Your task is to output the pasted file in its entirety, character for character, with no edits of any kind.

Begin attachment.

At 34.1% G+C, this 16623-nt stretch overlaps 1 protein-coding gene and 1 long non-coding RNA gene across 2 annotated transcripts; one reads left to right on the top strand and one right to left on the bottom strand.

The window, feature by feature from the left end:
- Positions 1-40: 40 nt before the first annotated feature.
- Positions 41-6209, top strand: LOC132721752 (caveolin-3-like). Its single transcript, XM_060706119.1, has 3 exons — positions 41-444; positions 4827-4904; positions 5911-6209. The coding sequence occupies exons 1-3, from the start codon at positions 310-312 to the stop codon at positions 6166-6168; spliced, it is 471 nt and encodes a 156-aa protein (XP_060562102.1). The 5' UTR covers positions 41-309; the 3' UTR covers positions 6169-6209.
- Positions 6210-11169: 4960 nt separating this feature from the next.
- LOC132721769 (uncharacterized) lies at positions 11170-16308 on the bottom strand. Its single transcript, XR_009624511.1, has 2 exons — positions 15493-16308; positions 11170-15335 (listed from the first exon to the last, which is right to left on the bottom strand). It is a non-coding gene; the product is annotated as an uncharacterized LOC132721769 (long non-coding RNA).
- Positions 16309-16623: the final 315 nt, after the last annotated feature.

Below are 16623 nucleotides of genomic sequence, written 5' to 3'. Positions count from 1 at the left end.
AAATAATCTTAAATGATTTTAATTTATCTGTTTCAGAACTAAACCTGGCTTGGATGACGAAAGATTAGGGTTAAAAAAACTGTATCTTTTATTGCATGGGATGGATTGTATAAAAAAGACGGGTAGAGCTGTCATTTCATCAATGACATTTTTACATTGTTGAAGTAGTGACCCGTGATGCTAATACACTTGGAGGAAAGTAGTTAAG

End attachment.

At 34.1% G+C, this 16623-nt stretch overlaps 1 protein-coding gene and 1 long non-coding RNA gene across 2 annotated transcripts; one reads left to right on the top strand and one right to left on the bottom strand.

The window, feature by feature from the left end:
- Positions 1-40: 40 nt before the first annotated feature.
- Positions 41-6209, top strand: LOC132721752 (caveolin-3-like). Its single transcript, XM_060706119.1, has 3 exons — positions 41-444; positions 4827-4904; positions 5911-6209. The coding sequence occupies exons 1-3, from the start codon at positions 310-312 to the stop codon at positions 6166-6168; spliced, it is 471 nt and encodes a 156-aa protein (XP_060562102.1). The 5' UTR covers positions 41-309; the 3' UTR covers positions 6169-6209.
- Positions 6210-11169: 4960 nt separating this feature from the next.
- LOC132721769 (uncharacterized) lies at positions 11170-16308 on the bottom strand. Its single transcript, XR_009624511.1, has 2 exons — positions 15493-16308; positions 11170-15335 (listed from the first exon to the last, which is right to left on the bottom strand). It is a non-coding gene; the product is annotated as an uncharacterized LOC132721769 (long non-coding RNA).
- Positions 16309-16623: the final 315 nt, after the last annotated feature.

Below are 16623 nucleotides of genomic sequence, written 5' to 3'. Positions count from 1 at the left end.
AAATAATCTTAAATGATTTTAATTTATCTGTTTCAGAACTAAACCTGGCTTGGATGACGAAAGATTAGGGTTAAAAAAACTGTATCTTTTATTGCATGGGATGGATTGTATAAAAAAGACGGGTAGAGCTGTCATTTCATCAATGACATTTTTACATTGTTGAAGTAGTGACCCGTGATGCTAATACACTTGGAGGAAAGTAGTTAAG